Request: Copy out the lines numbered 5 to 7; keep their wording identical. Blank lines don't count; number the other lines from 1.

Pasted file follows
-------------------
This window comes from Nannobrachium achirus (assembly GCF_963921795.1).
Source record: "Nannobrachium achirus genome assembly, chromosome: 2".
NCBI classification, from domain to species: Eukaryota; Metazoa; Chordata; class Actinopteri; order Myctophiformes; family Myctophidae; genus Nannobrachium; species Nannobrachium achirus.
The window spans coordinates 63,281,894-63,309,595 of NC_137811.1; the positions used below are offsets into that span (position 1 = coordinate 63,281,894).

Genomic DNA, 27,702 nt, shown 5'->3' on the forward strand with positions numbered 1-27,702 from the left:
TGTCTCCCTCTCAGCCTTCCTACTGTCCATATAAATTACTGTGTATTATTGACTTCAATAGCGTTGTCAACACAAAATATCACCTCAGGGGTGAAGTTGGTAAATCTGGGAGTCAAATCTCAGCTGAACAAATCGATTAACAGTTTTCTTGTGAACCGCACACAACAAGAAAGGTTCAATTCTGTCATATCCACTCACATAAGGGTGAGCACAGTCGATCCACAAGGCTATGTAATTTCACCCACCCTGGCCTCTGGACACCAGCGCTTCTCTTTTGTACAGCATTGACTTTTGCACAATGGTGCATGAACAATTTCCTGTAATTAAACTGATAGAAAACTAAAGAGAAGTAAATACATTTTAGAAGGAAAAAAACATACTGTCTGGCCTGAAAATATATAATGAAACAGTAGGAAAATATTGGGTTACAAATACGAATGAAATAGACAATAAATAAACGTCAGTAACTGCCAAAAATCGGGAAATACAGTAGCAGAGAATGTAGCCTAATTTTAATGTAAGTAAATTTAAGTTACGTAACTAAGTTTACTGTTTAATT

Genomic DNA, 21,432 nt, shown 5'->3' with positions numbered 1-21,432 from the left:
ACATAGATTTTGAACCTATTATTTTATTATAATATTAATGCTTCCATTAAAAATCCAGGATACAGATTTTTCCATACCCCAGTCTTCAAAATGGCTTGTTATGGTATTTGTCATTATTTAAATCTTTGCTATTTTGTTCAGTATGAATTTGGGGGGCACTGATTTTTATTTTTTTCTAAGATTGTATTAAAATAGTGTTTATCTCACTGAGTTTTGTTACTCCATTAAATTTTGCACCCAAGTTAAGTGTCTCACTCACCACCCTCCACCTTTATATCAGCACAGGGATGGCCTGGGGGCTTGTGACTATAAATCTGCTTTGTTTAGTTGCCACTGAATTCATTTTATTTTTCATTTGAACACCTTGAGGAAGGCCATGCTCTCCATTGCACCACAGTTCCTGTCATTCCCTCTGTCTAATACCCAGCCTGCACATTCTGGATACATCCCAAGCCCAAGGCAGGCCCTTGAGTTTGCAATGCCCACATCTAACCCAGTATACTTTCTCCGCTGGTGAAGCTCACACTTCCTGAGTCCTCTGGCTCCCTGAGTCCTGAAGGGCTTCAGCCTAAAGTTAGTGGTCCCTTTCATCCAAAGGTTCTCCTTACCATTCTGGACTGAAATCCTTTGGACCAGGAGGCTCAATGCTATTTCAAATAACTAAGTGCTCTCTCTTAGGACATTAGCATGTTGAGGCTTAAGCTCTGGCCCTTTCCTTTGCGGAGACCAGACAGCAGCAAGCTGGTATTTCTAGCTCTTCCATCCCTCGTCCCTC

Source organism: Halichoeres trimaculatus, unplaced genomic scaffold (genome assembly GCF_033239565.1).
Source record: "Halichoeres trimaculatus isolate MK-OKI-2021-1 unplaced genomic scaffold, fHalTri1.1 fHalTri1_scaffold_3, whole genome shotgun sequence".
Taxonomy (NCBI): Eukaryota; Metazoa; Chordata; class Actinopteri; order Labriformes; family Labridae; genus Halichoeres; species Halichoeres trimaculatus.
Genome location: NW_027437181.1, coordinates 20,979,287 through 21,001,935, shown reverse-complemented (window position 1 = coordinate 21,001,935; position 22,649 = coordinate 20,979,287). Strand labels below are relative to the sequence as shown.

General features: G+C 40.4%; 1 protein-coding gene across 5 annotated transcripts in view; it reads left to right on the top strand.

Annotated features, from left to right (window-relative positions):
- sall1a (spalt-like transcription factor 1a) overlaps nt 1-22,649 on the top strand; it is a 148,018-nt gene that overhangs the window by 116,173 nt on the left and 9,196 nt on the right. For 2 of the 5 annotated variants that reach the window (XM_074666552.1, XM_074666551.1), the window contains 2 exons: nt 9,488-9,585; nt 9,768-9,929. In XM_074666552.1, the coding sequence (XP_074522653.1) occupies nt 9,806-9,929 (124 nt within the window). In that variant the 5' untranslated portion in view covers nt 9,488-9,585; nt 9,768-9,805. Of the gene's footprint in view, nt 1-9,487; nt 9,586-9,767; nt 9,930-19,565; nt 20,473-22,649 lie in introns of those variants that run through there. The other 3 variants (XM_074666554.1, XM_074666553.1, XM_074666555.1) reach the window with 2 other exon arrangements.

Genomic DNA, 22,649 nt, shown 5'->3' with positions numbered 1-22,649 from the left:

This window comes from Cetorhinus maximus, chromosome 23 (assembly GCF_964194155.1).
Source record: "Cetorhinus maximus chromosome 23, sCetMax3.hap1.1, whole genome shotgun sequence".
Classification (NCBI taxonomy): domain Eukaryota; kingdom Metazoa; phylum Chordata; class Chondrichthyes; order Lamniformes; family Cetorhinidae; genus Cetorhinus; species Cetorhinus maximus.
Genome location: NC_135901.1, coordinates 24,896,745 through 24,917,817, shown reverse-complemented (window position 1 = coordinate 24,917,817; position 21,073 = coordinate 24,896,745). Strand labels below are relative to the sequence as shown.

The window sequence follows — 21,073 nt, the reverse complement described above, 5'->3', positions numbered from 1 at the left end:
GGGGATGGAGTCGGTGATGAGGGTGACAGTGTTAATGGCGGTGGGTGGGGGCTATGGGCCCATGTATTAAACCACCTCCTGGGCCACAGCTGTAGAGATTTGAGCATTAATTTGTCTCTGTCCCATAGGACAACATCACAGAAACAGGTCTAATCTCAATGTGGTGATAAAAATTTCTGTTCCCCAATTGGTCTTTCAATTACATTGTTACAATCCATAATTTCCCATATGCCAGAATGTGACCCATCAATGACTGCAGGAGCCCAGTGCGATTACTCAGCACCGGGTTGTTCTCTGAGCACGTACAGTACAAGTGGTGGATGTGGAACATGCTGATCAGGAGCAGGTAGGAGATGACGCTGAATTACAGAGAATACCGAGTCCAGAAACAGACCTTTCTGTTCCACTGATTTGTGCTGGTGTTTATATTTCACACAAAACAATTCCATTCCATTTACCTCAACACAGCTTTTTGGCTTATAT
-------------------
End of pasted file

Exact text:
Genomic DNA, 27,702 nt, shown 5'->3' on the forward strand with positions numbered 1-27,702 from the left:
TGTCTCCCTCTCAGCCTTCCTACTGTCCATATAAATTACTGTGTATTATTGACTTCAATAGCGTTGTCAACACAAAATATCACCTCAGGGGTGAAGTTGGTAAATCTGGGAGTCAAATCTCAGCTGAACAAATCGATTAACAGTTTTCTTGTGAACCGCACACAACAAGAAAGGTTCAATTCTGTCATATCCACTCACATAAGGGTGAGCACAGTCGATCCACAAGGCTATGTAATTTCACCCACCCTGGCCTCTGGACACCAGCGCTTCTCTTTTGTACAGCATTGACTTTTGCACAATGGTGCATGAACAATTTCCTGTAATTAAACTGATAGAAAACTAAAGAGAAGTAAATACATTTTAGAAGGAAAAAAACATACTGTCTGGCCTGAAAATATATAATGAAACAGTAGGAAAATATTGGGTTACAAATACGAATGAAATAGACAATAAATAAACGTCAGTAACTGCCAAAAATCGGGAAATACAGTAGCAGAGAATGTAGCCTAATTTTAATGTAAGTAAATTTAAGTTACGTAACTAAGTTTACTGTTTAATT

Genomic DNA, 21,432 nt, shown 5'->3' with positions numbered 1-21,432 from the left: